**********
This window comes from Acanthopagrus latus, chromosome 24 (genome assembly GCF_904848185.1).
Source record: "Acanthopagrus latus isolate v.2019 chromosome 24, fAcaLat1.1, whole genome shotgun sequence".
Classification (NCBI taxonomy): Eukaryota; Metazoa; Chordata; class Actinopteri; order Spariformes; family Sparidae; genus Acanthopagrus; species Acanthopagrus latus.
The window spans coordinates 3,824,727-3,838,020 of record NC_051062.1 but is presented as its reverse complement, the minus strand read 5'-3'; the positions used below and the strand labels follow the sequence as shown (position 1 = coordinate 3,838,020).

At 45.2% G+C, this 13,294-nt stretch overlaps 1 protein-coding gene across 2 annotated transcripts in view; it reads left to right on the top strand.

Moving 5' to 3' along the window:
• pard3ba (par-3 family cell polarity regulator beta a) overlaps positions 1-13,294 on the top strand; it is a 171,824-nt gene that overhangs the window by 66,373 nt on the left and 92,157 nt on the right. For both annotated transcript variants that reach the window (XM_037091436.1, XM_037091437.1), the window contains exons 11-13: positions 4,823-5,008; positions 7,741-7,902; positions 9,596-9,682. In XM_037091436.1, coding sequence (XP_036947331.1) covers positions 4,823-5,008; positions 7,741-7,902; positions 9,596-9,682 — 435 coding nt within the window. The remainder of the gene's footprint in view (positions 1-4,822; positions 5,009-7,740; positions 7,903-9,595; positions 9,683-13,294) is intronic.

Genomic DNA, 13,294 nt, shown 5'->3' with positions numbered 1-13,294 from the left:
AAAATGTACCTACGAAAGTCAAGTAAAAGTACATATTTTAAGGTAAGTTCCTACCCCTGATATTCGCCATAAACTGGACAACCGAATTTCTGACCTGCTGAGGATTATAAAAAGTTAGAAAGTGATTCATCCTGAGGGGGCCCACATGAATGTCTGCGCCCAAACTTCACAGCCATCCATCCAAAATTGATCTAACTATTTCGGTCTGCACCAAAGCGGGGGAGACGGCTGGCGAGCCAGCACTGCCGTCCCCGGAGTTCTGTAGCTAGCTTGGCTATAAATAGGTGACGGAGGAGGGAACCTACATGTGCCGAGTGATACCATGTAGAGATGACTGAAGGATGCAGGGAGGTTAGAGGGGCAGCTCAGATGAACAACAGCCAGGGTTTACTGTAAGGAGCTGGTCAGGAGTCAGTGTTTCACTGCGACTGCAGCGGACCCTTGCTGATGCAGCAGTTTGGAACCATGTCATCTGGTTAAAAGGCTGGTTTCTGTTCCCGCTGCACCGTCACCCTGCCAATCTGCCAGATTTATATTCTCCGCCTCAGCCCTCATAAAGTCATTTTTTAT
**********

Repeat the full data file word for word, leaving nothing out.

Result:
This window comes from Acanthopagrus latus, chromosome 24 (genome assembly GCF_904848185.1).
Source record: "Acanthopagrus latus isolate v.2019 chromosome 24, fAcaLat1.1, whole genome shotgun sequence".
Classification (NCBI taxonomy): Eukaryota; Metazoa; Chordata; class Actinopteri; order Spariformes; family Sparidae; genus Acanthopagrus; species Acanthopagrus latus.
The window spans coordinates 3,824,727-3,838,020 of record NC_051062.1 but is presented as its reverse complement, the minus strand read 5'-3'; the positions used below and the strand labels follow the sequence as shown (position 1 = coordinate 3,838,020).

At 45.2% G+C, this 13,294-nt stretch overlaps 1 protein-coding gene across 2 annotated transcripts in view; it reads left to right on the top strand.

Moving 5' to 3' along the window:
• pard3ba (par-3 family cell polarity regulator beta a) overlaps positions 1-13,294 on the top strand; it is a 171,824-nt gene that overhangs the window by 66,373 nt on the left and 92,157 nt on the right. For both annotated transcript variants that reach the window (XM_037091436.1, XM_037091437.1), the window contains exons 11-13: positions 4,823-5,008; positions 7,741-7,902; positions 9,596-9,682. In XM_037091436.1, coding sequence (XP_036947331.1) covers positions 4,823-5,008; positions 7,741-7,902; positions 9,596-9,682 — 435 coding nt within the window. The remainder of the gene's footprint in view (positions 1-4,822; positions 5,009-7,740; positions 7,903-9,595; positions 9,683-13,294) is intronic.

Genomic DNA, 13,294 nt, shown 5'->3' with positions numbered 1-13,294 from the left:
AAAATGTACCTACGAAAGTCAAGTAAAAGTACATATTTTAAGGTAAGTTCCTACCCCTGATATTCGCCATAAACTGGACAACCGAATTTCTGACCTGCTGAGGATTATAAAAAGTTAGAAAGTGATTCATCCTGAGGGGGCCCACATGAATGTCTGCGCCCAAACTTCACAGCCATCCATCCAAAATTGATCTAACTATTTCGGTCTGCACCAAAGCGGGGGAGACGGCTGGCGAGCCAGCACTGCCGTCCCCGGAGTTCTGTAGCTAGCTTGGCTATAAATAGGTGACGGAGGAGGGAACCTACATGTGCCGAGTGATACCATGTAGAGATGACTGAAGGATGCAGGGAGGTTAGAGGGGCAGCTCAGATGAACAACAGCCAGGGTTTACTGTAAGGAGCTGGTCAGGAGTCAGTGTTTCACTGCGACTGCAGCGGACCCTTGCTGATGCAGCAGTTTGGAACCATGTCATCTGGTTAAAAGGCTGGTTTCTGTTCCCGCTGCACCGTCACCCTGCCAATCTGCCAGATTTATATTCTCCGCCTCAGCCCTCATAAAGTCATTTTTTAT